The Sunland Patriot is a tough offroader that employs plenty of lateral thinking and stand-out features.

The Sunland Patriot SE-L is a capable offroad caravan.

Sunland Caravans is a boutique caravan manufacturer under the direction of Roy Wyss, who is always looking for a new innovation or a different (and better) way of building caravans.

I hadn’t been to the Sunland factory for a while when Roy advised me that he had a number of new models ready to roll, so it was with considerable interest that I arranged a visit and a review.

The subject of this review, the Patriot, is not a new model. In fact, it has been around for a while, though it has gone through a number of changes, which include a revolutionary chassis. I looked at the top-of-the-line SE-L model, which includes a large number of features as standard fittings.

Because the Patriot SE-L sits quite high, the new chassis can be easily seen and, to the untrained eye, it may look like someone has just bored a number of large holes in it. But this is one of the features of the composite aluminium and hot-dipped galvanised steel chassis (see page 127).

At the pointy end, a Hitchmaster DO35 keeps everything hooked up. An unusual feature on the drawbar is the 12-pin flat socket. The idea is that, instead of the electrical connection dangling on the ground when the van is parked, it is actually a short connected lead that can be removed when the van is not being used.


For the offroad stuff, the SE-L comes with 3.3t-rated Cruisemaster independent suspension with trailing arms, coil springs and two shock absorbers per wheel. It has good ground clearance, with everything strapped very neatly out of harm’s way.

Like any other Sunland caravan, the SE-L has a box section-welded aluminium frame with a moulded fibreglass exterior – the floor is fibreglass, too, but it’s a composite structure. Insulation (25mm) is fitted all around, including the floor. A Raptor coating – which sounds like something out of Star Wars but is actually a protective urethane finish – has been applied to the front, sides and rear. There isn’t a front boot as such; instead, there is a toolbox-style bin on the drawbar and a front tunnel boot.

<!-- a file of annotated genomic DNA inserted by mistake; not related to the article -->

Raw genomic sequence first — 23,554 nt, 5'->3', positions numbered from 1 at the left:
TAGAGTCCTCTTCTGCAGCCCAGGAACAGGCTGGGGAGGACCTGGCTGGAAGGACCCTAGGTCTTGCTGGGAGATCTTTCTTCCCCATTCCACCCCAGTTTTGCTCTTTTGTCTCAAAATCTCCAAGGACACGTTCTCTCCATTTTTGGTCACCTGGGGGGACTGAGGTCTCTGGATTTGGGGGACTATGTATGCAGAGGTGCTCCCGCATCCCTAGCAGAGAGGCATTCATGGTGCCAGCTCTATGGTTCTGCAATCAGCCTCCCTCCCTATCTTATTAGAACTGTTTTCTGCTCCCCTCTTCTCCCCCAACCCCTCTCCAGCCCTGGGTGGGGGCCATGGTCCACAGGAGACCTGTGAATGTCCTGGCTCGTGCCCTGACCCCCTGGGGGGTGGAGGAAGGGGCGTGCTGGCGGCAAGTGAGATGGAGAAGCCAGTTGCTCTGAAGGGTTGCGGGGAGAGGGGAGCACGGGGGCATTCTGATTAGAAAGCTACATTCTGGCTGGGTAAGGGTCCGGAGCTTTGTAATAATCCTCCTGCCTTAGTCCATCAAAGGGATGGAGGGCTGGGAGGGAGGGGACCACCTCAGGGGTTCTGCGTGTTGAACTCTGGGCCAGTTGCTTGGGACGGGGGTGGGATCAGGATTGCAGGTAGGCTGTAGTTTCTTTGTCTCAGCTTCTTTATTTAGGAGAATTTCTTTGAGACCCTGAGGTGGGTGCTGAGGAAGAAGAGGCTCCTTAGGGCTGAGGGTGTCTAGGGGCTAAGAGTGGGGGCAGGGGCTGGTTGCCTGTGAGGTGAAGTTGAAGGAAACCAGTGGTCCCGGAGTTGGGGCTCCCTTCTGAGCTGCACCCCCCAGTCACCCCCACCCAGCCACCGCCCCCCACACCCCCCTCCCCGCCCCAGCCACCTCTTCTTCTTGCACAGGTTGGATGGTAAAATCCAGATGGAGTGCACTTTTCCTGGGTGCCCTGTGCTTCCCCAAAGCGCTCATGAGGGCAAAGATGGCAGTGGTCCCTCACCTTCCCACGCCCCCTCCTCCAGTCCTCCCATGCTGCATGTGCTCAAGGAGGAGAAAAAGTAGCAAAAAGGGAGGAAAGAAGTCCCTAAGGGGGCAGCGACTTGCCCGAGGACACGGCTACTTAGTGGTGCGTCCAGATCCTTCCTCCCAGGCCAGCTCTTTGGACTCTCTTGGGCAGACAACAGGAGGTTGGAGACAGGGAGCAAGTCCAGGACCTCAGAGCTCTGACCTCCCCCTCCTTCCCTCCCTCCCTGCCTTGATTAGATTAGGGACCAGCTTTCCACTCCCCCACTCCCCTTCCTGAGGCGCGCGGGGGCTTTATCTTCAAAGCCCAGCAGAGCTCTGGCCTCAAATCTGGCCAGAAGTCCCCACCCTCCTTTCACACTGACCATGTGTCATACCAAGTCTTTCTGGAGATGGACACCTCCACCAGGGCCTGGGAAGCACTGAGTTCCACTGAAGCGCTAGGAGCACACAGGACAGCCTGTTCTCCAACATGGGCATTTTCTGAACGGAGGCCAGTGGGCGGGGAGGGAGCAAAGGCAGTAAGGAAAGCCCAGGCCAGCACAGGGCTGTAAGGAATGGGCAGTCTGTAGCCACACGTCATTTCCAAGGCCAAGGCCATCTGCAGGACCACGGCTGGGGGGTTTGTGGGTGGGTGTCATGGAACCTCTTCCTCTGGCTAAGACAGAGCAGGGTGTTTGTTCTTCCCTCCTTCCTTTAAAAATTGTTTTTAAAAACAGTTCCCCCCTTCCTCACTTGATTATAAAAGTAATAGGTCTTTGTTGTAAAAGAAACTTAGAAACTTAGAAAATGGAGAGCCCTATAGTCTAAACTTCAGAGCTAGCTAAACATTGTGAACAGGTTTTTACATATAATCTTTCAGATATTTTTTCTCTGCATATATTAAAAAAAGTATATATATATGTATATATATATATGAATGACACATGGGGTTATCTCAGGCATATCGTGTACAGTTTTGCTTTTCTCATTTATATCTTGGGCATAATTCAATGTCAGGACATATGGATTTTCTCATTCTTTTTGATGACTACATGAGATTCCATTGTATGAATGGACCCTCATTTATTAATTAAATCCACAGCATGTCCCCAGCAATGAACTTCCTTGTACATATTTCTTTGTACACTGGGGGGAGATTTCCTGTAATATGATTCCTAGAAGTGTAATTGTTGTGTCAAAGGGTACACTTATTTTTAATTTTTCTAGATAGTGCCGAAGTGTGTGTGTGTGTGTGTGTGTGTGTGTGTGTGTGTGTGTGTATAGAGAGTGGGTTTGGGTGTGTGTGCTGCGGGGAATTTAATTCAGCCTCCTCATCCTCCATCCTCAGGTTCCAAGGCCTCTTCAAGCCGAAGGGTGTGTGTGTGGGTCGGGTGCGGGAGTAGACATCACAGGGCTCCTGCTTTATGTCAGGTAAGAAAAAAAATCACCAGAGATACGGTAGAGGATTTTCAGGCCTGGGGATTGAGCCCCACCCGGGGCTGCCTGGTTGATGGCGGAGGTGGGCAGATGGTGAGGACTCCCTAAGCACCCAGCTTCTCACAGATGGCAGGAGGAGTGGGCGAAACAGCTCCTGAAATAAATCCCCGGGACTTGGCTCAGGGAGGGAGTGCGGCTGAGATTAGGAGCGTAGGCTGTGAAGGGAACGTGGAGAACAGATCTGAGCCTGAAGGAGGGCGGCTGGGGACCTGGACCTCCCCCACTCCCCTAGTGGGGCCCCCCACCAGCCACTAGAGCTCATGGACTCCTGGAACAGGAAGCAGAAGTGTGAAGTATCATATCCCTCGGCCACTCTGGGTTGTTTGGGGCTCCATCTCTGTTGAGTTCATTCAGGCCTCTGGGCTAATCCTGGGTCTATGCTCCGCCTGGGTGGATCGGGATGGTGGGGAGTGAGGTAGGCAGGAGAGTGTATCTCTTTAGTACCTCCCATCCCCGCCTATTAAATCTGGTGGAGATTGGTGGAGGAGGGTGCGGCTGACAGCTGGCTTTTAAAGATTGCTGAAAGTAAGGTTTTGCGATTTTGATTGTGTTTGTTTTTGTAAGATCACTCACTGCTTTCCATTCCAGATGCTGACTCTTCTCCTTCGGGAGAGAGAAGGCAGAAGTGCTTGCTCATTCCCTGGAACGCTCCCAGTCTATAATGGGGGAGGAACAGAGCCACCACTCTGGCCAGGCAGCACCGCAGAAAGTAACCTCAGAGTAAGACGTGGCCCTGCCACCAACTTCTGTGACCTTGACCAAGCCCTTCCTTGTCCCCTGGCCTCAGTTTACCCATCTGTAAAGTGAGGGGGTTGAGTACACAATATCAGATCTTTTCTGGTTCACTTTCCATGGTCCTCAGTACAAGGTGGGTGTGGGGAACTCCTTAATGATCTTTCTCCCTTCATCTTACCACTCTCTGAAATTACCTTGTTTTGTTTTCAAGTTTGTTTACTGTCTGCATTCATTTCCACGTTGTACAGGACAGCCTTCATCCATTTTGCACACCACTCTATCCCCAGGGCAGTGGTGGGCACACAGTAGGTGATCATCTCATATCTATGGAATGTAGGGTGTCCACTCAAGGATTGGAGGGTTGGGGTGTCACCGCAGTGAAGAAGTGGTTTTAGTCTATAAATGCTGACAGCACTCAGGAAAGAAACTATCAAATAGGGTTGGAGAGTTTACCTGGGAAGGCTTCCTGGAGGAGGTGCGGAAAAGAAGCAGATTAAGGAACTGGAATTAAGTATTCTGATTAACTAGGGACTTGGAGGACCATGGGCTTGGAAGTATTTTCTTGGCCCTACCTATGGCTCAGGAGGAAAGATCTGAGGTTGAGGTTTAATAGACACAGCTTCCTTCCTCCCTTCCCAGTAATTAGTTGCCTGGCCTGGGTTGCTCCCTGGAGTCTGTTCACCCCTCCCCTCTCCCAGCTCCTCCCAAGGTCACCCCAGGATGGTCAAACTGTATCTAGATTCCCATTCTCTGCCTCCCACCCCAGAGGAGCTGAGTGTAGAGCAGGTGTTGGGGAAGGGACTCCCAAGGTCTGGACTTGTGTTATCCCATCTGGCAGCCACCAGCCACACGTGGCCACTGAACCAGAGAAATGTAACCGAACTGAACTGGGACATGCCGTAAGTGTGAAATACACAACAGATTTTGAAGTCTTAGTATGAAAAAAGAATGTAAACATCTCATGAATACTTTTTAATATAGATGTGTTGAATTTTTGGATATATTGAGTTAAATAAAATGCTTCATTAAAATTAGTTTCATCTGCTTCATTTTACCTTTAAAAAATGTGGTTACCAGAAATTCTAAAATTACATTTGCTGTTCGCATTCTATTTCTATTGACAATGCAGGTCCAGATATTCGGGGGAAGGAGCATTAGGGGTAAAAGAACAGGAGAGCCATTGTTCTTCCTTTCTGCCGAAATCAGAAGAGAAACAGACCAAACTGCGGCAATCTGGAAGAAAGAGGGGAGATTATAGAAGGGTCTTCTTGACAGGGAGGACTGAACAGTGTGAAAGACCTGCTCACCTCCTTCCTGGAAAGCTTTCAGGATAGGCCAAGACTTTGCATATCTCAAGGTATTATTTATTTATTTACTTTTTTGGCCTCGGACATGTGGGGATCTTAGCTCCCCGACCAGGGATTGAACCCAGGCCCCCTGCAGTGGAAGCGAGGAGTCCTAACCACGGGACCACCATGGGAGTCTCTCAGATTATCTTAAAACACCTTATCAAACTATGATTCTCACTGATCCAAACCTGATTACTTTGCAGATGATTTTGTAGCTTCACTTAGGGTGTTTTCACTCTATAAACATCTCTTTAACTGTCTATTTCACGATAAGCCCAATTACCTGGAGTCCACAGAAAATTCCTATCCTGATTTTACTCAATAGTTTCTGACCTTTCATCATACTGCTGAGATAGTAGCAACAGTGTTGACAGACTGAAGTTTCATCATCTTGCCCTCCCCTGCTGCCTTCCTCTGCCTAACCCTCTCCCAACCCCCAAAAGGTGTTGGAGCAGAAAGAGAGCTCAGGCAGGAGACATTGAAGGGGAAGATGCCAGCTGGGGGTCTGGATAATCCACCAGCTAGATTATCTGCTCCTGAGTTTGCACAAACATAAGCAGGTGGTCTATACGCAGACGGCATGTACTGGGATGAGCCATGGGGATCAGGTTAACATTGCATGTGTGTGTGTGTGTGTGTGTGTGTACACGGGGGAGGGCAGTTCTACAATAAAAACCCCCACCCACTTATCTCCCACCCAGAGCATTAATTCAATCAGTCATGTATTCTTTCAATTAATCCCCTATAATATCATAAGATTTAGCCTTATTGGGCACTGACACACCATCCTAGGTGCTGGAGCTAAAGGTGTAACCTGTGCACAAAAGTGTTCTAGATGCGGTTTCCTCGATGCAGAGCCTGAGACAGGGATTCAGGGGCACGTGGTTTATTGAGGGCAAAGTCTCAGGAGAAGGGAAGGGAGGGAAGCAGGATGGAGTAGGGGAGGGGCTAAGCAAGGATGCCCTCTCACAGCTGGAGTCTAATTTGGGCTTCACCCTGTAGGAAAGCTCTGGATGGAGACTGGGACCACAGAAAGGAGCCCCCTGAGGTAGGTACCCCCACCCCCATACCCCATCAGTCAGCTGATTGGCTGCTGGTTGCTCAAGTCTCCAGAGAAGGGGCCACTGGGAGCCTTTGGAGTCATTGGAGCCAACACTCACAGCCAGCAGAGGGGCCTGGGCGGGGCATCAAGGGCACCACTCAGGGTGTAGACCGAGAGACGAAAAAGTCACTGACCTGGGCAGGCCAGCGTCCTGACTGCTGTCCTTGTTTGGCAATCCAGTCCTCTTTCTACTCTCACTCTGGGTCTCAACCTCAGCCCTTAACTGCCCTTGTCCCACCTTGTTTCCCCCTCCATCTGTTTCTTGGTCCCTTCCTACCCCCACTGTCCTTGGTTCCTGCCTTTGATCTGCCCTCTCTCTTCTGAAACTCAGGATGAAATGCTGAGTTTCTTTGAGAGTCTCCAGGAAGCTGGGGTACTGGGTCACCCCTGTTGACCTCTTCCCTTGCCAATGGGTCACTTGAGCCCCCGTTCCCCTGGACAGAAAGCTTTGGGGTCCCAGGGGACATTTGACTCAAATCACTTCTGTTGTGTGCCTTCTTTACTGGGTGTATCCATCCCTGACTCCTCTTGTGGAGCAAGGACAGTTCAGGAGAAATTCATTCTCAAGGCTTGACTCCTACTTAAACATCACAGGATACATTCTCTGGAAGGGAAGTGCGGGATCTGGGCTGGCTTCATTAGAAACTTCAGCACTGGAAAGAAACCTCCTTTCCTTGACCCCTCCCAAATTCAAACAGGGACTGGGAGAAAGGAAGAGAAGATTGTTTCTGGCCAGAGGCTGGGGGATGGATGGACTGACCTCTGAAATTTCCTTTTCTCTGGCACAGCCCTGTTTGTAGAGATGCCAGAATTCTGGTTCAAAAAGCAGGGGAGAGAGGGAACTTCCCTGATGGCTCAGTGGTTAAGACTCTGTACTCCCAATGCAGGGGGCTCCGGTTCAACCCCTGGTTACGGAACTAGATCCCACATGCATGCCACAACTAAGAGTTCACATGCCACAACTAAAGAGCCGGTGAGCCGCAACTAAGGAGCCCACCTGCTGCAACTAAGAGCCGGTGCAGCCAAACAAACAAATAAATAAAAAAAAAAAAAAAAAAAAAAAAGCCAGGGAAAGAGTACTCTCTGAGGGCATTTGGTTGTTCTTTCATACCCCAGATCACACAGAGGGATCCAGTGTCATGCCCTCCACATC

Every new Sunland caravan that comes off the production line has a distinctive interior and the Patriot is no different. There’s nothing like a bright orange Akril kitchen splashback, electrical panel and cabinetry base boards to catch the eye, especially when much of the caravan is white. The cabinetry is timber, which can be left au natural but, in this case, it has a two-pack white finish. All of this is offset by the darker benchtops, upholstery and bed spread, the reflective finish on the fridge doors, and the stylish inserts in all the cupboard and overhead locker doors. I realise that colour appreciation is in the eye of the beholder but I thought it was a good look.

Sunland has not strayed from tradition with this layout: front bedroom, full-width rear bathroom with living area in between. Having an entry door forward of the axles adds bit more versatility and essential space where it’s needed – such as around the bed.

Like any good caravan kitchen, this one comes with all the essentials: moulded sink and drainer, and four-burner cooktop/grill in the main kitchen bench. The microwave is above the sink but below the overhead lockers, thus negating the common problem of it being too high for some people to use. On the opposite side, the 184L fridge sits between the bathroom and dinette. That leaves room on the benchtop for a reasonable amount of working space, which can be added to by the flush-fitting lid of the cooktop. Behind the sink/drainer, the garbage bin holder with a ring insert for holding the garbage bag in place works quite well.

General storage space in the kitchen is impressive, with an assortment of cupboards, wire basket slide-outs and overhead lockers. One of the issues I know Roy has been trying to solve in recent years is the amount of air space the kitchen and bathroom sink drainage pipes take up. It seems to me that by offsetting the pipework in both locations, he has come up with a good solution to this problem.

The kitchen is the electrical nerve centre in this van, with an up-to-date technology panel in one of the overhead lockers and more electrical controls in a cabinet under the sink.

Fitted with leather upholstery and fixed wall cushions, the café dinette is a comfortable place to sit. It accommodates two people quite easily. And, by turning sideways and putting their feet up, both can quite easily see the flatscreen TV mounted on the wall opposite. Fitted between the seats, the tri-fold table can be moved in or out as needed. Behind the front seat is a useful hinged shelf, so you can sit on the bed and work on your laptop computer. The shelf does create a narrow space between the bed and the seat back, but that’s easily solved by folding the